PARKERSBURG - A battle over raising the debt ceiling may come sooner rather than later, according to a West Virginia congressman.
Rather than March, when the two-month delay in spending cuts expires, the nation may reach the existing $16.4 trillion limit in mid February, Rep. David McKinley, D-1st, said. The budget deal reached earlier this month to avoid the fiscal cliff and delay spending cuts until March also delayed a decision on raising the debt limit, possibly another $2 trillion, he said.
But unchecked spending may require a decision sooner than that, McKinley said.
"We may not be able to wait until March," he said.
The debt this week passed the $16.4 trillion limit set by Congress. Planners estimate it could be a matter of weeks before the government can't cover Social Security checks, federal contracts and the interest on bonds.
McKinley was in Parkersburg on Wednesday to meet with government representatives from Vienna and local union trades to get their opinions on national issues.
Congress earlier this year approved a bill extending the Bush-era tax cuts to individuals and families making less than $400,000 and $450,000 a year, and took action on spending reductions that were to kick in on Jan. 1 had Congress failed to act. McKinley and Rep. Shelley Moore Capito, R-W. Va., who earlier said they supported the income threshold of $1 million in the so-called Plan B the speaker of the House pulled off the table, voted against the bill.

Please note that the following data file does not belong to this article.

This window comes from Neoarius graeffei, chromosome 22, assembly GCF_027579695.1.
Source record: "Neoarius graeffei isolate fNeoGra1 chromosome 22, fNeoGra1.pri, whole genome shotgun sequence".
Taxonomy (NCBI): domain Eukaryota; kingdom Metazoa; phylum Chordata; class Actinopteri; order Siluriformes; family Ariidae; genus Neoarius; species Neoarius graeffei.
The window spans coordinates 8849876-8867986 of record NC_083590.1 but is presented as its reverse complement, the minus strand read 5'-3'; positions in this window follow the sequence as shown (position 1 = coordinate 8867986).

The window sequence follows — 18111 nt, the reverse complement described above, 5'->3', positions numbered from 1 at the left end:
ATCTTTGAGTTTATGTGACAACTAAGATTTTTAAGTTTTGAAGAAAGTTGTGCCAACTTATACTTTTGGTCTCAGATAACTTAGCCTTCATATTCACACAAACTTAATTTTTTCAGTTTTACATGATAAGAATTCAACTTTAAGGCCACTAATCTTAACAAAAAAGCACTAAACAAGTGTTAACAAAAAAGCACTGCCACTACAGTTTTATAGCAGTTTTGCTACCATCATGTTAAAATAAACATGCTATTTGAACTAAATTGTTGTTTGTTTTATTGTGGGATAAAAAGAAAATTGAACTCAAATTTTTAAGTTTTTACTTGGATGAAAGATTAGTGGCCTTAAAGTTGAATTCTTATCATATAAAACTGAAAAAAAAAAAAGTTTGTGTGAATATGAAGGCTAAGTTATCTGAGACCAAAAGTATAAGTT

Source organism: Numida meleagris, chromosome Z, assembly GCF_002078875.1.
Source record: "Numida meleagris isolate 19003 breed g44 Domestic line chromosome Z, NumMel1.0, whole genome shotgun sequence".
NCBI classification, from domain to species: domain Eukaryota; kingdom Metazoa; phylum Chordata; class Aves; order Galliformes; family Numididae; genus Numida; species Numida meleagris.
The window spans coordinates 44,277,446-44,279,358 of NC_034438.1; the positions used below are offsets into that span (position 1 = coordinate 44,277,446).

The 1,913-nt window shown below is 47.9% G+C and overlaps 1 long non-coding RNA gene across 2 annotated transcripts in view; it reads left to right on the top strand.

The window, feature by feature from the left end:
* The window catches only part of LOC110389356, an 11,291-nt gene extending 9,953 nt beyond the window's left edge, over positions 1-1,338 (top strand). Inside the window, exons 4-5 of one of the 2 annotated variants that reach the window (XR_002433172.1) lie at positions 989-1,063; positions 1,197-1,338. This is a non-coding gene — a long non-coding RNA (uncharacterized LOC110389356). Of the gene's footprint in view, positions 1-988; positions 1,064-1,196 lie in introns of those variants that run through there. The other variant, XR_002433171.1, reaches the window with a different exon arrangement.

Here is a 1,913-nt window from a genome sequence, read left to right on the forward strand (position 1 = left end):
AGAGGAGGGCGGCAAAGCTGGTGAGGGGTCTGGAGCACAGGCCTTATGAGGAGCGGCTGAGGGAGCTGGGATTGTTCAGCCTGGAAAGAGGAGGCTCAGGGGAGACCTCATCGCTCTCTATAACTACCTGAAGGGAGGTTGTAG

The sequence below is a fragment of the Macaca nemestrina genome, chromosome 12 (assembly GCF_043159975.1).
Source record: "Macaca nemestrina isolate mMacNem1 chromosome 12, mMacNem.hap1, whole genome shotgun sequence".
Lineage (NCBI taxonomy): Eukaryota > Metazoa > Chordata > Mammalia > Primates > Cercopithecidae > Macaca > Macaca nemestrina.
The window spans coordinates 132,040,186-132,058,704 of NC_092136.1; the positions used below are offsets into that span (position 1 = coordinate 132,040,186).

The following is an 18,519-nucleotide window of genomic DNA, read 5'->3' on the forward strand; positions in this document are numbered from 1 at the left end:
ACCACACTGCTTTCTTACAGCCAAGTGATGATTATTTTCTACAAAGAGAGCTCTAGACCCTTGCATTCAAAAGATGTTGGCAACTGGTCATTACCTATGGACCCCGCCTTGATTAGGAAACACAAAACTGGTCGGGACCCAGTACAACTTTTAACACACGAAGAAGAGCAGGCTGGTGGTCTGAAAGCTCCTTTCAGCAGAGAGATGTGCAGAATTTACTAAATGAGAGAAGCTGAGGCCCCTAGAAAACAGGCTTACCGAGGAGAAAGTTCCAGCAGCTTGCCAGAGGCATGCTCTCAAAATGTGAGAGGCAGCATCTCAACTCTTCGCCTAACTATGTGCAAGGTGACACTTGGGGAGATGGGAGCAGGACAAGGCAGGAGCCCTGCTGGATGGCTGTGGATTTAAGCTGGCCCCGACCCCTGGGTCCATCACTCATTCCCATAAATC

The bill also delayed a decision on the debt ceiling for two months.
Spending cuts will be the issue and the area of contention will be in entitlements such as Social Security and Medicare, McKinley said. While he would support defense cuts, those nearing retirement must be assured their benefits will be there as promised, he said.
However, among the proposals being discussed are means testing to determine if someone can be financially excluded from or to allow wealthy Americans to waive their benefits provided they could draw from their individual retirement accounts without paying taxes, he said.
"It's not a mandate, it's a choice," McKinley said.
McKinley said he is a member of the Tea Party caucus and agrees in principle with less government and less spending, but was opposed to a budget proposed by Rep. Paul Ryan, R-Wis., because of what he said were "draconian cuts" to programs such as those aiding senior citizens.
A solution won't be easy, McKinley said.
The philosophical divide is immense between the Democrats and Republicans, McKinley said. Democrats believe government spending can create jobs while Republicans believe economic growth is encouraged by the private sector, he said.
"These two ideological giants are fighting each other," McKinley said.